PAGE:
ShareThis Page

Apollo bridge work remains on schedule

| Wednesday, Sept. 25, 2002

PITTSBURGH: Bidding and design work for a new Apollo bridge can continue while state environmental officials test for radioactive contamination around the site.

Officials from PennDOT said despite some borough council members concerns, the new bridge project is on schedule.

Bids will go out in December and construction should begin in the spring, according to PennDOT spokeswoman Valerie Peterson.

"We're still planning to go ahead with our regular schedule," she said.

Meanwhile, state Department of Environmental Protection spokeswoman Betsy Mallison said that agency will begin testing the area within a few weeks.

If no contamination is found, construction should begin as scheduled.

The only unusual aspect of this project will be a clause in bridge contract that will not allow construction to begin until the DEP test results are in, said Tom Brado, assistant district engineer for design.

Bids will go out in December and a contractor should begin work next spring, Brado said.

Construction should begin in late spring or early summer 2003 and the bridge should be open about one year later, Brado said.

The new Leonard C. Miller Bridge (named for the Apollo police officer killed in the line of duty in 1980) is expected to cost $5 million to $10 million.

It will be built just downstream from the existing bridge that crosses the Kiski River between Apollo and Oklahoma.

That bridge was built in 1937.

Because contamination from a former nuclear fuel facility in Parks has been found in several neighboring municipalities, some activists and Apollo council members worry construction of a new bridge could disturb more radioactive contamination.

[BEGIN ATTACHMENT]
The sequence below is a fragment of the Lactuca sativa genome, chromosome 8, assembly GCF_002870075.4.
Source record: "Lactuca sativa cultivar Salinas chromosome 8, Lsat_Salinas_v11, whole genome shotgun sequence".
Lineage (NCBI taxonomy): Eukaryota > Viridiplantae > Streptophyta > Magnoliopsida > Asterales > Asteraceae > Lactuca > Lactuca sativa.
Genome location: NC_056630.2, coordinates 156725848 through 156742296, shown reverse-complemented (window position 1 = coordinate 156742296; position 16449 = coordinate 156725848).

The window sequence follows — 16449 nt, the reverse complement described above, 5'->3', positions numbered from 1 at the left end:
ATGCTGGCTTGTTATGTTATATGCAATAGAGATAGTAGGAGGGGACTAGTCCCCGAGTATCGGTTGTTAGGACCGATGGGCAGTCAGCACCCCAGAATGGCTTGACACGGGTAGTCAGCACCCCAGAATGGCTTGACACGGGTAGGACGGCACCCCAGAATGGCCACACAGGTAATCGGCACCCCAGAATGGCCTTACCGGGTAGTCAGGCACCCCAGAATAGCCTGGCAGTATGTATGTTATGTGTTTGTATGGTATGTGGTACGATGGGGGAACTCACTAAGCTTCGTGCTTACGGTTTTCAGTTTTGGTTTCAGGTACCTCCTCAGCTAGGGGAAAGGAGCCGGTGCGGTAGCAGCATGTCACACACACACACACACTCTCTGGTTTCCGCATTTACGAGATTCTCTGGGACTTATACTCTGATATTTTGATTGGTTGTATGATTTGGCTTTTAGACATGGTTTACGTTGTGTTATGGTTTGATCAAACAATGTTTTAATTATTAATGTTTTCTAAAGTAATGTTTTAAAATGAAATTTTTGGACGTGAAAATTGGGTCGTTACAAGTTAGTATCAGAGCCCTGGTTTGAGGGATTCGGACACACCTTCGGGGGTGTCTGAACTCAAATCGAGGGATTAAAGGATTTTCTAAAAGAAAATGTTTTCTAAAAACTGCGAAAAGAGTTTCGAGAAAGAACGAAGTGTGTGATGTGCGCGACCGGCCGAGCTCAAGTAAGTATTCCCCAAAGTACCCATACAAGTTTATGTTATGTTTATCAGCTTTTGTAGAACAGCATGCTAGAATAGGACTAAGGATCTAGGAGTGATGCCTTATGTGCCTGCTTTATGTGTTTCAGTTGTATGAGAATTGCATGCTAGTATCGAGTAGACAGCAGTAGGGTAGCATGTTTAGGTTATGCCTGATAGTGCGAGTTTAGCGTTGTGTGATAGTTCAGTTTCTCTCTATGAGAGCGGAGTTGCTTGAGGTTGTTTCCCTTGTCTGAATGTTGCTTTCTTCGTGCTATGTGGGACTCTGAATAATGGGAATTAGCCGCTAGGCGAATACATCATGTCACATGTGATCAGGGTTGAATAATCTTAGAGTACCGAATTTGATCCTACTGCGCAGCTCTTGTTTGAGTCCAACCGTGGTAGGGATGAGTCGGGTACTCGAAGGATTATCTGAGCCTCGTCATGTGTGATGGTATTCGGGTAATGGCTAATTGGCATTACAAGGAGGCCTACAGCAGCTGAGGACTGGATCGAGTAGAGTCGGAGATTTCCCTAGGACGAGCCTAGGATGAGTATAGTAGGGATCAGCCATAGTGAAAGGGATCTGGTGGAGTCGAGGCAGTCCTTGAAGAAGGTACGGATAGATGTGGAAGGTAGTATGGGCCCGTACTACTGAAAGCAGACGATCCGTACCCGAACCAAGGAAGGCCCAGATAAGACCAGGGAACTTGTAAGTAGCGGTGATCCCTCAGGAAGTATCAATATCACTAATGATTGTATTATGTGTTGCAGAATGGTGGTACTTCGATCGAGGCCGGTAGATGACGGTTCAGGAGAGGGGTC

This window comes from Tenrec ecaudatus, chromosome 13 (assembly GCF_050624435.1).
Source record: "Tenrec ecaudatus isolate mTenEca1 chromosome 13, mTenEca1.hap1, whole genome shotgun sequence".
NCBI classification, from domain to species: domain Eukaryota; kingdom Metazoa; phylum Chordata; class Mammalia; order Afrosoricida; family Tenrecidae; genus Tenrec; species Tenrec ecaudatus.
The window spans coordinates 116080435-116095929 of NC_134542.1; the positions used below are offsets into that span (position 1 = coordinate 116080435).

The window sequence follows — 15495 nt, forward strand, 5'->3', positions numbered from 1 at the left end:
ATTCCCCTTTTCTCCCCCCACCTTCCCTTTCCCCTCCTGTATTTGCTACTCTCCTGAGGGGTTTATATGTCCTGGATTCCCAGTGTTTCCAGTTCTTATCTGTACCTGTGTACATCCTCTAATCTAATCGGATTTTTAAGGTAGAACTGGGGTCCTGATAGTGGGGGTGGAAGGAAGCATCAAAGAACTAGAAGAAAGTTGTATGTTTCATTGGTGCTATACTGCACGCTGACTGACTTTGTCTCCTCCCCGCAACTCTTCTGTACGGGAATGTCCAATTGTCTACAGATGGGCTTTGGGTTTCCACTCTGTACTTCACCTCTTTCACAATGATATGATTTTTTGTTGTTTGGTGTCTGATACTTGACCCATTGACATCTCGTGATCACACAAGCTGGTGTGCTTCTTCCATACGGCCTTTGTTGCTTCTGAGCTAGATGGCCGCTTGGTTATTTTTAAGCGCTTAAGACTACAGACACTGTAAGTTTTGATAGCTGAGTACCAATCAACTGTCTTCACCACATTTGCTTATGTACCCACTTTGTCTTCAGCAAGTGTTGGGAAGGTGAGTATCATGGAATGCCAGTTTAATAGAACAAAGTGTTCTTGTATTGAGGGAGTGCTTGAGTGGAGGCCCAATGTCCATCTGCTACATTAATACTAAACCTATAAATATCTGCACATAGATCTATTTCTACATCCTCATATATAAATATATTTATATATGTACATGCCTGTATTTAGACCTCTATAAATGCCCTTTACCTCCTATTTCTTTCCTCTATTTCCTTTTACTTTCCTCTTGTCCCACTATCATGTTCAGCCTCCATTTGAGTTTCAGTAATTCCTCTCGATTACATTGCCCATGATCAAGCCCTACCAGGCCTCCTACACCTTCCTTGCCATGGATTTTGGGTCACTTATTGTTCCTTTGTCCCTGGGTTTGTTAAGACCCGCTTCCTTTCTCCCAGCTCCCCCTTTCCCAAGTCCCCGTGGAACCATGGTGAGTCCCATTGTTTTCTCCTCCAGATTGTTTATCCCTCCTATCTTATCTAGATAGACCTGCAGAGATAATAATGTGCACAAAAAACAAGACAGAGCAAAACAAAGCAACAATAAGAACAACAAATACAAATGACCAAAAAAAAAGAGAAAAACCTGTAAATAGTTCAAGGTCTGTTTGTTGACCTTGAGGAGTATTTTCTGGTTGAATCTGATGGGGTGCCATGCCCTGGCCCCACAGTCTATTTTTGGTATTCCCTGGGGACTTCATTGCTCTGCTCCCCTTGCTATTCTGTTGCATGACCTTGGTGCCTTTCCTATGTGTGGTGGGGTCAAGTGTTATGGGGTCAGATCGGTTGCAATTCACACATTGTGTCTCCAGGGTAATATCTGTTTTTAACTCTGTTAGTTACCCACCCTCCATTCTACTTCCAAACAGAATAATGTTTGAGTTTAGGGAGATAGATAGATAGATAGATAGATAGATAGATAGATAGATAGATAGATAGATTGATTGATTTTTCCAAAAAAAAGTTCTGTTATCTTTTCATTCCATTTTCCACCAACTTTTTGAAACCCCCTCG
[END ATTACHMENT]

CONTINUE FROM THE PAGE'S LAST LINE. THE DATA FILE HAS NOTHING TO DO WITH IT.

DEP sampling of dirt from around the bridge should address those concerns, Mallison said.

"We're going to do some sampling at the bridge site, just to be sure there are no problems," Mallison said.

TribLIVE commenting policy

You are solely responsible for your comments and by using you agree to our Terms of Service.

We moderate comments. Our goal is to provide substantive commentary for a general readership. By screening submissions, we provide a space where readers can share intelligent and informed commentary that enhances the quality of our news and information.

While most comments will be posted if they are on-topic and not abusive, moderating decisions are subjective. We will make them as carefully and consistently as we can. Because of the volume of reader comments, we cannot review individual moderation decisions with readers.

We value thoughtful comments representing a range of views that make their point quickly and politely. We make an effort to protect discussions from repeated comments either by the same reader or different readers

We follow the same standards for taste as the daily newspaper. A few things we won't tolerate: personal attacks, obscenity, vulgarity, profanity (including expletives and letters followed by dashes), commercial promotion, impersonations, incoherence, proselytizing and SHOUTING. Don't include URLs to Web sites.

We do not edit comments. They are either approved or deleted. We reserve the right to edit a comment that is quoted or excerpted in an article. In this case, we may fix spelling and punctuation.

We welcome strong opinions and criticism of our work, but we don't want comments to become bogged down with discussions of our policies and we will moderate accordingly.

We appreciate it when readers and people quoted in articles or blog posts point out errors of fact or emphasis and will investigate all assertions. But these suggestions should be sent via e-mail. To avoid distracting other readers, we won't publish comments that suggest a correction. Instead, corrections will be made in a blog post or in an article.

click me